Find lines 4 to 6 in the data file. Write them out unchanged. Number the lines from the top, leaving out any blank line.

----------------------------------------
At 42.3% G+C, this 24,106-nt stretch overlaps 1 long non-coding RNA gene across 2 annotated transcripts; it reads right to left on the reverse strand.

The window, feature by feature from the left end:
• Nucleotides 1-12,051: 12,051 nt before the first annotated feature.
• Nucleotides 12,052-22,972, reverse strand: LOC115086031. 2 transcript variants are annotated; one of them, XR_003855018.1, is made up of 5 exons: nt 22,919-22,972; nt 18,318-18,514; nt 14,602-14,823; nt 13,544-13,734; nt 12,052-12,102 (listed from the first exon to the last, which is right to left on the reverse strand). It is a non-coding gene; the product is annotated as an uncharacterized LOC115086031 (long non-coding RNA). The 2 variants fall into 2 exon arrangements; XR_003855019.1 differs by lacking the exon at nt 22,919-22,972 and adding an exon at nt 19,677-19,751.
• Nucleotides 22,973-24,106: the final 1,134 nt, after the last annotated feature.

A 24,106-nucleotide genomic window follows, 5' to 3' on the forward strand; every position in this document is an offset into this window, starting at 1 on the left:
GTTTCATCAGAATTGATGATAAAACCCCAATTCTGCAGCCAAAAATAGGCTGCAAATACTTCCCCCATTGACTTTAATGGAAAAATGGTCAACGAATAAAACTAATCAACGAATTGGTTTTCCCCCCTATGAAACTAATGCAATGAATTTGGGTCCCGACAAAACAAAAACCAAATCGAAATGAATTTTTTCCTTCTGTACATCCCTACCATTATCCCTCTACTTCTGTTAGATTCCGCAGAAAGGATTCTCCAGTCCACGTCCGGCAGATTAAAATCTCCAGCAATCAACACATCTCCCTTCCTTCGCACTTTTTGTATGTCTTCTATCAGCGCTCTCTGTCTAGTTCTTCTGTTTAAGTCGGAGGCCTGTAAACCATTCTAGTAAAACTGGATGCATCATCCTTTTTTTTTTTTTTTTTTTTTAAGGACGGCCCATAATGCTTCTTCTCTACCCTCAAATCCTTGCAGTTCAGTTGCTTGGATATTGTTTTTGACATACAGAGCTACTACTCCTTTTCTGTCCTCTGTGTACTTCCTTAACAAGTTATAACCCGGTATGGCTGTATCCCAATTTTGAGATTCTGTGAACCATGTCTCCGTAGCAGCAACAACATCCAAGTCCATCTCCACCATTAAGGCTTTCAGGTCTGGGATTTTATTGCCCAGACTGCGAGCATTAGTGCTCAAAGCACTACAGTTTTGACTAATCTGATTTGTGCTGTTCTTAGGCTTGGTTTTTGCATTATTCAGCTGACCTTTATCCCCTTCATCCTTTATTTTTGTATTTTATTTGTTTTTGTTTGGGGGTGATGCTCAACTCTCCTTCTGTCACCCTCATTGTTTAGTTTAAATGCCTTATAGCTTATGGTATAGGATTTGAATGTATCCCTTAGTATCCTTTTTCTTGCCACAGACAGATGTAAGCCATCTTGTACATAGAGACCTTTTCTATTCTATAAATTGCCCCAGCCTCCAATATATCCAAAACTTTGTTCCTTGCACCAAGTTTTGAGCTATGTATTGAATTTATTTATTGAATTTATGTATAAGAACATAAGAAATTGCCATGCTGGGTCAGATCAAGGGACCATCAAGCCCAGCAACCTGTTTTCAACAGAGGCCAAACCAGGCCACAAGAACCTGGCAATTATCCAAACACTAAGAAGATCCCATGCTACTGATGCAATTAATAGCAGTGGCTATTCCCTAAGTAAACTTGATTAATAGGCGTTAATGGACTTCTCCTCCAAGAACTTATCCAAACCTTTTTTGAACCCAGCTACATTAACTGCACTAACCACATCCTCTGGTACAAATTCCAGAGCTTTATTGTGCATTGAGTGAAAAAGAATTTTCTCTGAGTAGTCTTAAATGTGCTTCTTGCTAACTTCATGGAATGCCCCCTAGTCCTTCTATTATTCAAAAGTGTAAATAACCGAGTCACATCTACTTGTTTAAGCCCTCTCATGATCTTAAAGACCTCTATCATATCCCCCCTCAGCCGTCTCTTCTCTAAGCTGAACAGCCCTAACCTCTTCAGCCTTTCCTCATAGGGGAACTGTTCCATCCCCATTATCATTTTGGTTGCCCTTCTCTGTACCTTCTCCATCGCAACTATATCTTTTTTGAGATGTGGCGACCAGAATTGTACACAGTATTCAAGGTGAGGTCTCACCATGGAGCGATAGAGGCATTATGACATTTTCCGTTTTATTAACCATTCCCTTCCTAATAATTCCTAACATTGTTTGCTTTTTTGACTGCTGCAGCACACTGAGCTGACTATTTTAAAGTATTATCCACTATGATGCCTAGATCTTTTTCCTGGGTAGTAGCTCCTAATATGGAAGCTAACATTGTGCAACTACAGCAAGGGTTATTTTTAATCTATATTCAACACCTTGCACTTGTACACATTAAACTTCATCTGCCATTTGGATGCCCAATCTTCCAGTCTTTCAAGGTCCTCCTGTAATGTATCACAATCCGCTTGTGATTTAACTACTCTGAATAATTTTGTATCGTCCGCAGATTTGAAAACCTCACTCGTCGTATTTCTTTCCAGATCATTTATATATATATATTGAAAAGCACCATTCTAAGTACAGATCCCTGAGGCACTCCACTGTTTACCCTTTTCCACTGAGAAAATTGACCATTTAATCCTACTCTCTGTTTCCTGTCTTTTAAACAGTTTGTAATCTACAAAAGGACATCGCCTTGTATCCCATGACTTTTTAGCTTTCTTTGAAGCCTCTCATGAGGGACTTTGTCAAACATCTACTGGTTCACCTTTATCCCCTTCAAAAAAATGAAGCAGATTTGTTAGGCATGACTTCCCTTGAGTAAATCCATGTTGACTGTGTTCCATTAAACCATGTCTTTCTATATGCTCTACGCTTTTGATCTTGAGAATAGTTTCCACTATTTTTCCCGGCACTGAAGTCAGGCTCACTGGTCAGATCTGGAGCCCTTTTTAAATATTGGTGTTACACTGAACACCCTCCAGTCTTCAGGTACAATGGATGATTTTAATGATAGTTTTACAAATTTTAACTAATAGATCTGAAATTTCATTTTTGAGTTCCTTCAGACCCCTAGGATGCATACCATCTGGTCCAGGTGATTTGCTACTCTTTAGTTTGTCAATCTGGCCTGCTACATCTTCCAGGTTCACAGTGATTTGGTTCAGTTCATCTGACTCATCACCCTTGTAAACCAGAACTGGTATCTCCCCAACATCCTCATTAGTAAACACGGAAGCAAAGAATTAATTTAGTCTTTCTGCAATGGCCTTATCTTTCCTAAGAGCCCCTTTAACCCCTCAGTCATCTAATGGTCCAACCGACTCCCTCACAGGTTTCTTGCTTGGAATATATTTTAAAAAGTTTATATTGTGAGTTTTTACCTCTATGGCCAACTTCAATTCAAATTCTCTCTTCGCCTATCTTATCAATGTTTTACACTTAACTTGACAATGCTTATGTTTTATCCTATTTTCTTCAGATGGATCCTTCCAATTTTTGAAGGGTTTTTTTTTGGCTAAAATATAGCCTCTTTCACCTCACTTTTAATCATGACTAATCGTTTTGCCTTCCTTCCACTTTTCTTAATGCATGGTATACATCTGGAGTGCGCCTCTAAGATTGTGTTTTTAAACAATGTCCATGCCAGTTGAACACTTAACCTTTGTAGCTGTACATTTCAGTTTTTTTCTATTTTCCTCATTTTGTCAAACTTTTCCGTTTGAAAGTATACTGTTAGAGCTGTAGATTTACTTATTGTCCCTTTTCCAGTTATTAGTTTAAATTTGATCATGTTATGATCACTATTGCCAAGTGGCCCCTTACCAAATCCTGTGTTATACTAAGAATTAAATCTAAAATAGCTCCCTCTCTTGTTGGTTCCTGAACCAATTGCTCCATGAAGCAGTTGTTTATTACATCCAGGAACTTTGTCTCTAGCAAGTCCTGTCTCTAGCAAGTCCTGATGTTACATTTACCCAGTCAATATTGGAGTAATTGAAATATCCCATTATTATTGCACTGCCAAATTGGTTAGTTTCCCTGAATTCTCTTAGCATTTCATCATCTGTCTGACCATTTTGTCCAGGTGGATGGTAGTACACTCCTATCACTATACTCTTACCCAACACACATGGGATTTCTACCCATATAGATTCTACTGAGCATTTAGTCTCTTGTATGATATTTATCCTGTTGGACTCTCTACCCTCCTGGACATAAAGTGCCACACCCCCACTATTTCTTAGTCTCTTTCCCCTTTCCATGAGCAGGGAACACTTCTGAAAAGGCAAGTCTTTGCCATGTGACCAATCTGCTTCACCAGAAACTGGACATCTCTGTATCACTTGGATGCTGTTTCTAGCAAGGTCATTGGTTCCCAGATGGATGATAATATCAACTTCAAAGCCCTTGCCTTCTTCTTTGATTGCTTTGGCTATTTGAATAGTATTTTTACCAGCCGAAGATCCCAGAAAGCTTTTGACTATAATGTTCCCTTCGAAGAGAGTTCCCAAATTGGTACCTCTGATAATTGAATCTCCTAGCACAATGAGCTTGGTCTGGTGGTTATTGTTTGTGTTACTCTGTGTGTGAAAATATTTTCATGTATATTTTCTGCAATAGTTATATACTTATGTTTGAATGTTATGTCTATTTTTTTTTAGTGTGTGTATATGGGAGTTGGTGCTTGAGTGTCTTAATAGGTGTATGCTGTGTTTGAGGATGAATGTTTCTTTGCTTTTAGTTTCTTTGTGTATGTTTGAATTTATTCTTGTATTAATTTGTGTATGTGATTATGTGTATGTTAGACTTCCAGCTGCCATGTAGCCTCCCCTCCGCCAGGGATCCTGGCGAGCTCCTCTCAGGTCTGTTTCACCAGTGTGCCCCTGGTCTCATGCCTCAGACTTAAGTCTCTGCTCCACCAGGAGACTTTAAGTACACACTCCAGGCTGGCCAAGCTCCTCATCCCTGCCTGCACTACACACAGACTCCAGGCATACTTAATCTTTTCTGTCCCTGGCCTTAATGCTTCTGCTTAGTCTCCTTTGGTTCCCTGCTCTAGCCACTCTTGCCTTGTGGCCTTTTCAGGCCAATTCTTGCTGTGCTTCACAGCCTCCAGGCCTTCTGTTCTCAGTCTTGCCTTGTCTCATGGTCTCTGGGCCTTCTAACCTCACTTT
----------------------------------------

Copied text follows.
• Nucleotides 12,052-22,972, reverse strand: LOC115086031. 2 transcript variants are annotated; one of them, XR_003855018.1, is made up of 5 exons: nt 22,919-22,972; nt 18,318-18,514; nt 14,602-14,823; nt 13,544-13,734; nt 12,052-12,102 (listed from the first exon to the last, which is right to left on the reverse strand). It is a non-coding gene; the product is annotated as an uncharacterized LOC115086031 (long non-coding RNA). The 2 variants fall into 2 exon arrangements; XR_003855019.1 differs by lacking the exon at nt 22,919-22,972 and adding an exon at nt 19,677-19,751.
• Nucleotides 22,973-24,106: the final 1,134 nt, after the last annotated feature.

A 24,106-nucleotide genomic window follows, 5' to 3' on the forward strand; every position in this document is an offset into this window, starting at 1 on the left: